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A self-directed IRA (SDIRA) is an individual retirement account, as you may now know from Self-Directed IRA LLC, How Can I Benefit. Some people consider it the “Do it yourself” retirement account. In other words, self-directing puts you, the IRA holder, in complete control. However, this is if you choose the option of a self-directed IRA with checkbook control.
The second type of self-directed IRA is without checkbook control, or custodian-consent checkbook IRA. Both IRAs allow you to invest in traditional and alternative asset investments – but there are different rules.
You can find many financial institutions that allow you to make nontraditional investments (invest in alternative assets). However, this is in contrast to traditional financial institutions, like Fidelity and Vanguard. which primarily make commissions and fees from stocks, mutual funds, etc.
With a custodian controlled self-directed setup, the custodian generates its profits through annual valuation fees and transaction fees. So if you wondered if they charge annual fees, the answer is yes.
Not only must you consider fees, but this self-directed setup requires custodian consent before you can make a transaction. With this comes long delays as you wait for custodian consent. Due to the need of custodian consent, there may be cases where don't receive consent on your desired transaction. There are also the high custodian fees to consider for each of these transactions.
Finally, it’s important to note that the IRA will be in the name of the custodian. As a result, you receive no limited liability protection.
This is a more appealing option for people who make fewer investments.
In the case of a true self-directed IRA, the IRA holder has full control of his/her investments. This is the self-directed IRA LLC with checkbook control. In this structure, you can make direct investments without custodian consent. An LLC (limited liability company) is established, which the IRA account owns. However, the IRA account holder (you!) manages. Your funds will be transferred by a passive custodian to the LLC’s bank account.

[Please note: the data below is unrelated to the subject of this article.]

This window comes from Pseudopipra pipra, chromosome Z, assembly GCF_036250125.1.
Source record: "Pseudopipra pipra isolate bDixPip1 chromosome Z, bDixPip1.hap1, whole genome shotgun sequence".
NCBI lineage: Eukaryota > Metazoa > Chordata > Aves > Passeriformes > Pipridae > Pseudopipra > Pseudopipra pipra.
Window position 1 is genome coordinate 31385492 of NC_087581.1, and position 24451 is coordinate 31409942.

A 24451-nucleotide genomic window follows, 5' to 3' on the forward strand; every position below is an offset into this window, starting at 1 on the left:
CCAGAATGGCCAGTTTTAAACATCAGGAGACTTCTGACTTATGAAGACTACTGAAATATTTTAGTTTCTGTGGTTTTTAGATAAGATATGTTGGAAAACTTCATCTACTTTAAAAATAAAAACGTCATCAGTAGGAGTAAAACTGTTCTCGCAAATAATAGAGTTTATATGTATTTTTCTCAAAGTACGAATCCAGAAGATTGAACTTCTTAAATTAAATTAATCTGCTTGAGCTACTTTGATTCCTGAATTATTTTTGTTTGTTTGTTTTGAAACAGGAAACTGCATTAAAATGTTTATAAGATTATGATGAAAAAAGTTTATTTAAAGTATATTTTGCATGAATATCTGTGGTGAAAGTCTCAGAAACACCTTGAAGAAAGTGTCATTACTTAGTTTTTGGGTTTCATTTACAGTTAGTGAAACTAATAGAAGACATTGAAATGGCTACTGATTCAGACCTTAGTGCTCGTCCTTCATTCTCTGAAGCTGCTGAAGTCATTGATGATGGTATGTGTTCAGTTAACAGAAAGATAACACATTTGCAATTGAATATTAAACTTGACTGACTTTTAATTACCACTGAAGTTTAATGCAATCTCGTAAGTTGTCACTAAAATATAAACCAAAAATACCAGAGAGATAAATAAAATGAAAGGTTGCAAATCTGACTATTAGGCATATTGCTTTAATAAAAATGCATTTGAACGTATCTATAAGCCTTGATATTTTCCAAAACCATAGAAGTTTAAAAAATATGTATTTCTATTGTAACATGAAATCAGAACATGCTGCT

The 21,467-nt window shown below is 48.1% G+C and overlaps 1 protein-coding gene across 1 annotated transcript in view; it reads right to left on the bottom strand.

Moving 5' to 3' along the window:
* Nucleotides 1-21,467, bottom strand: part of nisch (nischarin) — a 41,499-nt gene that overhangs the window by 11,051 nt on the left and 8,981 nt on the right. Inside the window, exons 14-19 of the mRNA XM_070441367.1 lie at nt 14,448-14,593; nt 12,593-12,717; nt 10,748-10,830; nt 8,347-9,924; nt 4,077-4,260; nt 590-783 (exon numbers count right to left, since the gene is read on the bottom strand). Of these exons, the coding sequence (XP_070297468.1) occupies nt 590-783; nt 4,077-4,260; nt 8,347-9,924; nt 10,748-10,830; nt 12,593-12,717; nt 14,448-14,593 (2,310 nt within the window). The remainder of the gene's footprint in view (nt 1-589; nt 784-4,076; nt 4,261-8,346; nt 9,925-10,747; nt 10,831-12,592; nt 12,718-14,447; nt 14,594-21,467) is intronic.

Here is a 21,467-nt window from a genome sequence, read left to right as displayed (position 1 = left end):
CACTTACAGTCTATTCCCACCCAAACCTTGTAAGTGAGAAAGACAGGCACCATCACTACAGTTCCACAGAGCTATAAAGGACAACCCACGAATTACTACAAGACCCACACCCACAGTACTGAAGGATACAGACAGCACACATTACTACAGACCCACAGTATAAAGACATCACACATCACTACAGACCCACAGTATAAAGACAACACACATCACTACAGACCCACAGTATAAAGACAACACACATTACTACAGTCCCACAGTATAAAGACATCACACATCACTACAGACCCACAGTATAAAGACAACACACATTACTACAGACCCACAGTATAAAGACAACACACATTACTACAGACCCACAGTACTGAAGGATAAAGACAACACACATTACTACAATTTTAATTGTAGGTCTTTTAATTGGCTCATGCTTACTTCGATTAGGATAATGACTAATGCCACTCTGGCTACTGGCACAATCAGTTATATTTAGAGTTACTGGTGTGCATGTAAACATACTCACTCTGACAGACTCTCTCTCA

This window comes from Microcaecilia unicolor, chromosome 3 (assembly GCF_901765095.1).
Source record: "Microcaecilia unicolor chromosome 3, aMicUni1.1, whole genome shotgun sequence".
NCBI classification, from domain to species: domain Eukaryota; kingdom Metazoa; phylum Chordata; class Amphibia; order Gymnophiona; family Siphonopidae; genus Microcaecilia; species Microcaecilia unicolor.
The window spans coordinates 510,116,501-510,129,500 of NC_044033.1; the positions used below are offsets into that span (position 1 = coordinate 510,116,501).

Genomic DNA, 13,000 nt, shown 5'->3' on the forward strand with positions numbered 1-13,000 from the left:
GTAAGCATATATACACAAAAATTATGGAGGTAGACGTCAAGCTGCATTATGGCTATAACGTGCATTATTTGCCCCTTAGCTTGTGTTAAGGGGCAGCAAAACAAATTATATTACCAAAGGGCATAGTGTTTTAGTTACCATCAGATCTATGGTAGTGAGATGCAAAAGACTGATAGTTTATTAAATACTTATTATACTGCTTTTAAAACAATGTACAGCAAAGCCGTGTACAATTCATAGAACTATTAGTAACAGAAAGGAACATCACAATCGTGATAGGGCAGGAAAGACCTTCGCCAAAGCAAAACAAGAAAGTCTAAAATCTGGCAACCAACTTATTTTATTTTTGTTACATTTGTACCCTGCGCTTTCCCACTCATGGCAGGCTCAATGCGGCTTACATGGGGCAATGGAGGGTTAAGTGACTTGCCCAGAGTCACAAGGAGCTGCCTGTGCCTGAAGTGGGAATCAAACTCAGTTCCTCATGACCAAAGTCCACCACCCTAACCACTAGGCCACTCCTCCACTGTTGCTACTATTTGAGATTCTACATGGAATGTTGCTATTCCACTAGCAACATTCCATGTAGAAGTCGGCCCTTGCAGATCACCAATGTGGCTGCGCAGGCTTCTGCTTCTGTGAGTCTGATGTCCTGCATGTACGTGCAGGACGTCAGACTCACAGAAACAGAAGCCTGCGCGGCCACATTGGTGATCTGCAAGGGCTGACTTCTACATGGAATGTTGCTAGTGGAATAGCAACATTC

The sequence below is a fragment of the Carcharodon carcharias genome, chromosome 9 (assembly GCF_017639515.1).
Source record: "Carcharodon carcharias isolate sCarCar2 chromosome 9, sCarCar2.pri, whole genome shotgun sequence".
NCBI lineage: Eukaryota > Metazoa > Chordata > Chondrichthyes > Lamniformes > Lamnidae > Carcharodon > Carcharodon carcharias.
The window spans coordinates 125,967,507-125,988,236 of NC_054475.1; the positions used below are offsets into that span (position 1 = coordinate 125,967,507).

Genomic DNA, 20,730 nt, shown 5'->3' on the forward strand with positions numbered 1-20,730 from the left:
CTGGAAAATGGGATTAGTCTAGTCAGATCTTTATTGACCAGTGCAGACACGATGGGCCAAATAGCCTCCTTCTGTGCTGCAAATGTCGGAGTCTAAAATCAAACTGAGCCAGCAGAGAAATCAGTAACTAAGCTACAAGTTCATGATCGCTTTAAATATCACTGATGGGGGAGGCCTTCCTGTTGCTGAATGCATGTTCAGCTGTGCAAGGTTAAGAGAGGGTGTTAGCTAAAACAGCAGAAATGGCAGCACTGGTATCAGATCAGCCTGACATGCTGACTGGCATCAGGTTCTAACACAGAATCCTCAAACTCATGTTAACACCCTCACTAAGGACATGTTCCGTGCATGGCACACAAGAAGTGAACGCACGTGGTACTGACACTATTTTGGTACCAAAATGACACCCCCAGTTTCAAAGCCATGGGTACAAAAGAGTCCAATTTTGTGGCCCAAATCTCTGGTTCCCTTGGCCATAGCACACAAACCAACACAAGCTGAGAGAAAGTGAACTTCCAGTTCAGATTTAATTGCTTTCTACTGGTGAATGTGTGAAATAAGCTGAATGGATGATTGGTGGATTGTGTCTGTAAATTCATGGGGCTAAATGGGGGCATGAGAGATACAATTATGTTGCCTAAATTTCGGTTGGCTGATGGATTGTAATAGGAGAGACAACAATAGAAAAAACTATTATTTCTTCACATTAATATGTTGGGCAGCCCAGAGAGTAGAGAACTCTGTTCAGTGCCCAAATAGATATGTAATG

Once your funds are transferred by the passive custodian to the LLC bank account, this provides the IRA holder (again, you) with checkbook control over your IRA accounts. Now you can make all investment decisions.
The passive custodian provides no advice or recommendations regarding investments. They execute investment decisions by the IRA owner and perform custodial and administrative duties to maintain the tax-deferred status of an IRA. Also known as a directed IRA custodian, a passive custodian provides no advice or recommendations regarding investments. A passive custodian simply establishes and maintains IRAs. They’re in attendance to satisfy IRS regulations.
Self-Directed IRA LLC’s are extremely tax-efficient. The main advantage to using a self-directed IRA is that the income and gains from your investment is not subject to tax. Therefore, you don’t pay tax on your investments until you reach retirement age.
When you make self-directed investments, you must abide by the IRS rules. At IRA Financial, our expert IRA specialists provide ongoing advice to ensure you always operate according to these rules. They predominantly involve prohibited transactions, disqualified persons and allowable investments.
There are certain transactions that a retirement account cannot engage in. You can find more on this in IRC Section 4975. However, you can best understand prohibited transactions by breaking them down into three basic categories: